Philippine Government: Homeless Were Hidden in Resorts, Not Jails, for Pope Visit

AP Photo/Aaron Favila
AP Photo/Aaron Favila

The government of the Philippines has admitted that it relocated nearly 500 homeless citizens out of Manila during Pope Francis’ visit earlier this month. While reports have surfaced that hundreds had been hidden in prisons with little food or water, the government insists they were provided shelter at a luxury resort.

Social Welfare Secretary Corazon Soliman told the Agence France-Press that 490 homeless residents of Manila were moved to what The Independent calls “luxurious resort cabins” outside of the capital. The resort, Chateau Royale, can run an average tourist $525 a night. Soliman excused taking the homeless out of Manila as a move to preserve their personal safety. “Part of the orientation is to familiarise themselves with a room with a door and toilets,” but not “for keeping them out of sight,” she told the AFP.

The Philippine Daily Inquirer tracked down one of the homeless Manila residents relocated during the Papal visit. A 50-year-old woman identified as “Carmen” noted that a government official invited her and her family, all living on the streets, to an “outing.” “We were well taken care of during our stay in Batangas. We were fed and given rooms to sleep in. I have nothing to complain about,” she told the newspaper.

The Philippine House of Representatives may begin an inquiry into the relocation, with many criticizing the Philippine executive government for attempting to mask the nation’s poverty before the Roman Catholic Church’s leader, who speaks often of tending to the poor. Rep. Terry Ridon, who is organizing the inquiry, described the move as “truly horrendous” and lamented that Pope Francis could not need Manila as it is in reality. “Let us not pretend that we are a first-world country,” he told the media.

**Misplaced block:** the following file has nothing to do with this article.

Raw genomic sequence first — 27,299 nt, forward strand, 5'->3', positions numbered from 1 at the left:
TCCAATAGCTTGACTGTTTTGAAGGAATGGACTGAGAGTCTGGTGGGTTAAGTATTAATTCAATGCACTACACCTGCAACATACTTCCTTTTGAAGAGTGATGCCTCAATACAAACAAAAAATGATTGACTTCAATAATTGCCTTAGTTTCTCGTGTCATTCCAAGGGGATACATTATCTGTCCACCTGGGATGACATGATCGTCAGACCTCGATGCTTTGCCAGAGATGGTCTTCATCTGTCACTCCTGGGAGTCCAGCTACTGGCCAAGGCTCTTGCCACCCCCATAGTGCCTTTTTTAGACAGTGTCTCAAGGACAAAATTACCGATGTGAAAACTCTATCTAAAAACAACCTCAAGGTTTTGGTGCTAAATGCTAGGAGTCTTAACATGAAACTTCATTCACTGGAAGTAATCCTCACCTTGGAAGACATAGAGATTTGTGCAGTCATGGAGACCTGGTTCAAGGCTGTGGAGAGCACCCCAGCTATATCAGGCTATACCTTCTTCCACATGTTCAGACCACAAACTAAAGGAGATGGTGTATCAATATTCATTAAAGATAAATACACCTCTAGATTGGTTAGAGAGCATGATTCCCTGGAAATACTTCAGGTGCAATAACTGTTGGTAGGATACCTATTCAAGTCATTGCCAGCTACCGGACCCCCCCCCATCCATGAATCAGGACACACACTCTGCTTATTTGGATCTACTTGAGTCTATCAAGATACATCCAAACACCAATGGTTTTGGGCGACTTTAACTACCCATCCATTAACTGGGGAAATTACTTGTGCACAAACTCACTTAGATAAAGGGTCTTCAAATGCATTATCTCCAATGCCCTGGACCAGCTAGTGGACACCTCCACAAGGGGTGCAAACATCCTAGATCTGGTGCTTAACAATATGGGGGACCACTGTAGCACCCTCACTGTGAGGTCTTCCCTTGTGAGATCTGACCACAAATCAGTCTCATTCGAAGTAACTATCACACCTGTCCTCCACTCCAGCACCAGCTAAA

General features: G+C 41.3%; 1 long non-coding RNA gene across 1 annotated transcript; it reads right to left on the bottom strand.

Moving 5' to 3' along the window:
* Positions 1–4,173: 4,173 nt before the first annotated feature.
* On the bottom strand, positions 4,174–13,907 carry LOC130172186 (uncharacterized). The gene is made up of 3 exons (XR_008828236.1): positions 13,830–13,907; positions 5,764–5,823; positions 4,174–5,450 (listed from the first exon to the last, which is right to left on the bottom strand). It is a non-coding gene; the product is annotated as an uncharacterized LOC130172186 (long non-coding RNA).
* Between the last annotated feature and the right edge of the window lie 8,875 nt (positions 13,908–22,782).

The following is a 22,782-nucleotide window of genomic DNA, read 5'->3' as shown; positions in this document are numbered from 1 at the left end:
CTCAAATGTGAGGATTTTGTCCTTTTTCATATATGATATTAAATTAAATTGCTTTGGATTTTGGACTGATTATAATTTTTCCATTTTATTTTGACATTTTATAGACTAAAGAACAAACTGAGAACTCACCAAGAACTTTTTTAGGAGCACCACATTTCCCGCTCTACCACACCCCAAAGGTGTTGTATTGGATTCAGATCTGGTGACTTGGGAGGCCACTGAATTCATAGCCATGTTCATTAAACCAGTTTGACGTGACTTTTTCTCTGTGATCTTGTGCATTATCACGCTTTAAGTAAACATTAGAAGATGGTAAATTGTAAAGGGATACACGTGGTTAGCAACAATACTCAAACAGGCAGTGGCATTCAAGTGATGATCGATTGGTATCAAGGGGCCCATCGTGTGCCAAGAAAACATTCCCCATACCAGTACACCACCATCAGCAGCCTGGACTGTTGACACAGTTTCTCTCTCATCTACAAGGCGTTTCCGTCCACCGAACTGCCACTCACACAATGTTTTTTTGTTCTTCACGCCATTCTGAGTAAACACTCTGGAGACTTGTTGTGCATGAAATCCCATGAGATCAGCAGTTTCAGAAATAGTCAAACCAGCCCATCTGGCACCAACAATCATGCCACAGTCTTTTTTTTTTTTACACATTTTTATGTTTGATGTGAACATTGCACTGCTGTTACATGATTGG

While some criticize the government for removing the homeless from the streets, the revelation that Manila’s homeless were kept in a luxury resort contradicts reporting that shows homeless children caged in prisons in order to keep them off the streets during the papal visit. An exclusive report by the Daily Mail, aided by 71-year-old Nobel Peace Prize-nominated Irish missionary Father Shay Cullen, shows photos of children “kept behind bars, made to go to the toilet in buckets and fed leftovers which they eat from the floor.” The children, Father Cullen claimed, were kept in prisons with adult inmates, where they were subject to abuse.

The Philippines’ Department of Social Welfare has not responded directly to this report, stating only that those who were removed from the streets were kept in the Chateau Royale resort, and that the resort gave the government a discount on rooms because of the status of those staying there.

Pope Francis made caring for the poor a priority in his remarks to the people of the Philippines during his visit. While all too many people live in dire poverty, others are caught up in materialism and lifestyles which are destructive of family life and the most basic demands of Christian morality,” he told a crowd of 20,000 who congregated to be in his presence.

His final mass in the Philippines attracted six to seven million people, what is believed to be the largest crowd in the history of the papacy.


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